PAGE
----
Satellite images show Hurricane Dorian gaining strength over the Caribbean

Across the Caribbean this week, island residents docked boats, emptied grocery stores, and boarded up buildings in preparation for Hurricane Dorian, which became a Category 1 storm on Wednesday.

Meanwhile, high up in Earth’s orbit, satellites belonging to the National Oceanic and Atmospheric Administration (NOAA) watched the hurricane form and churn.

The storm has passed Puerto Rico and the Virgin Islands and is now over open waters, where the National Hurricane Center (NHC) expects Dorian to gain strength.

The storm’s expected path shows it heading toward Florida, where it could make landfall as a Category 4 hurricane on Monday.

Dorian passed near the islands of Barbados and St. Lucia on Tuesday night as a tropical storm.

Barbados residents piled sand to prevent flooding and rushed to supermarkets to purchase supplies.

Parts of Barbados lost power, and boats on St. Lucia filled with water, but the islands emerged relatively unscathed.

By Wednesday morning, satellites revealed the storm’s cloud pattern becoming more organized.

The NHC upgraded Dorian to a hurricane on Wednesday afternoon as it passed over the US Virgin Islands, with wind speeds of 74 mph (119 km/h).

hurricane dorian image 1Tropical storm Dorian, before it became a hurricane, over the Leeward Islands, August 27, 2019. (NASA Worldview/EOSDIS/Handout)

After the NHC issued a hurricane watch for Puerto Rico, the territory’s new governor, Wanda Vázquez Garced, declared a state of emergency and made 360 shelters available to people who still have damaged roofs from Hurricane Maria.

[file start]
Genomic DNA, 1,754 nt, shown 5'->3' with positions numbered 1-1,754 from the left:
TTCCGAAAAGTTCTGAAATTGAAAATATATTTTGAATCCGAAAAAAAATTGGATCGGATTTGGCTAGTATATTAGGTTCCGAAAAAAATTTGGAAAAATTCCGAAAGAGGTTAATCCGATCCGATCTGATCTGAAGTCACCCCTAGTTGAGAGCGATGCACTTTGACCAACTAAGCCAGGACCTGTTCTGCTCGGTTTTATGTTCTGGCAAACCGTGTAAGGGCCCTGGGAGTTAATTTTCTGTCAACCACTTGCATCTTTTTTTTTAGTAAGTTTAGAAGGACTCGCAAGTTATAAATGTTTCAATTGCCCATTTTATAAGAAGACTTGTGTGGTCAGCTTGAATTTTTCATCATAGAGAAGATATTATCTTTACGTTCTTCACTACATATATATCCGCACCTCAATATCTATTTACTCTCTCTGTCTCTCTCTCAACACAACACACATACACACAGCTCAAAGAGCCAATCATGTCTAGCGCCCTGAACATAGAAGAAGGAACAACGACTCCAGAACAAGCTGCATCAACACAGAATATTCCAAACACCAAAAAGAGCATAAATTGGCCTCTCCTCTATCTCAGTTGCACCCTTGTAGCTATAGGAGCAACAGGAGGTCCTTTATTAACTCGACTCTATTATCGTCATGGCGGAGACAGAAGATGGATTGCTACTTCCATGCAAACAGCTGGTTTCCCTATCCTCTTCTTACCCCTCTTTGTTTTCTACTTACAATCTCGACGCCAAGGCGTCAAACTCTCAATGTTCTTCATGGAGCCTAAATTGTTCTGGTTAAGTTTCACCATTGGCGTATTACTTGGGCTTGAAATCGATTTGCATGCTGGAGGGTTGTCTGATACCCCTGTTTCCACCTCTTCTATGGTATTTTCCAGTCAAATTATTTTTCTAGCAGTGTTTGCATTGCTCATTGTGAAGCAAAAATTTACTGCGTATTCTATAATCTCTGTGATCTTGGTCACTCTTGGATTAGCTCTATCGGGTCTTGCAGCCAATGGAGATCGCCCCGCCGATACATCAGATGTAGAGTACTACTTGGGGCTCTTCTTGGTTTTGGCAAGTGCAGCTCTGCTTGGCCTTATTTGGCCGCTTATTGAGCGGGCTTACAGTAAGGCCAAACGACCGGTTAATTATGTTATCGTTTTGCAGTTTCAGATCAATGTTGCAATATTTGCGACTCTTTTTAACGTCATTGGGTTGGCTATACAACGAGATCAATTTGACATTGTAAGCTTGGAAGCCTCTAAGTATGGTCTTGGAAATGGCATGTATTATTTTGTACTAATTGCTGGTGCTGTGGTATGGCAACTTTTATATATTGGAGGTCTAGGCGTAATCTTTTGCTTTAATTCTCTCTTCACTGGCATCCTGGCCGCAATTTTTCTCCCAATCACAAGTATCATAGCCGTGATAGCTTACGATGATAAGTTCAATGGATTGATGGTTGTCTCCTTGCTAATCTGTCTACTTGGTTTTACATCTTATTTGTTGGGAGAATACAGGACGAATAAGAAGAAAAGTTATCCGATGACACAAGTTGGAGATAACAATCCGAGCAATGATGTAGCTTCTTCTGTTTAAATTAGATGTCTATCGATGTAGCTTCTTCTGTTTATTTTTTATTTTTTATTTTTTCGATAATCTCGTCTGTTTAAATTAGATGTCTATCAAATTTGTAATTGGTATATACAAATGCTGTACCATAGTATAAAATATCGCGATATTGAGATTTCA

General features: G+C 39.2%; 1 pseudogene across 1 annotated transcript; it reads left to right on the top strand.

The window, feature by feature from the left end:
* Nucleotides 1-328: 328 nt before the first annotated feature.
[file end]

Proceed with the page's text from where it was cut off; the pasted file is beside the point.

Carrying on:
For the most part, however, the storm spared Puerto Rico.

By Wednesday evening, Hurricane Dorian had developed a definitive eye, the NHC said.

hurricane dorian image 2(NASA GOES-East)

“All indications are that by this Labor Day weekend, a powerful hurricane will be near the Florida or southeastern coast of the United States,” the NHC said in a statement.

Dorian could bring 4 to 8 inches (10 to 20 centimeters) of rainfall to coastal areas of the southeastern US, with up to 12 inches (30 centimeters) in some locations. This rain could cause “life-threatening” flash floods, the NHC said.

Florida Governor Ron DeSantis declared a state of emergency on Wednesday.

“It’s important for Floridians on the East Coast to monitor this storm closely. Every Florida resident should have seven days of supplies, including food, water and medicine, and should have a plan in case of disaster,” DeSantis said in a release.

“The state stands ready to support all counties along the coast as they prepare.”

This article was originally published by Business Insider.

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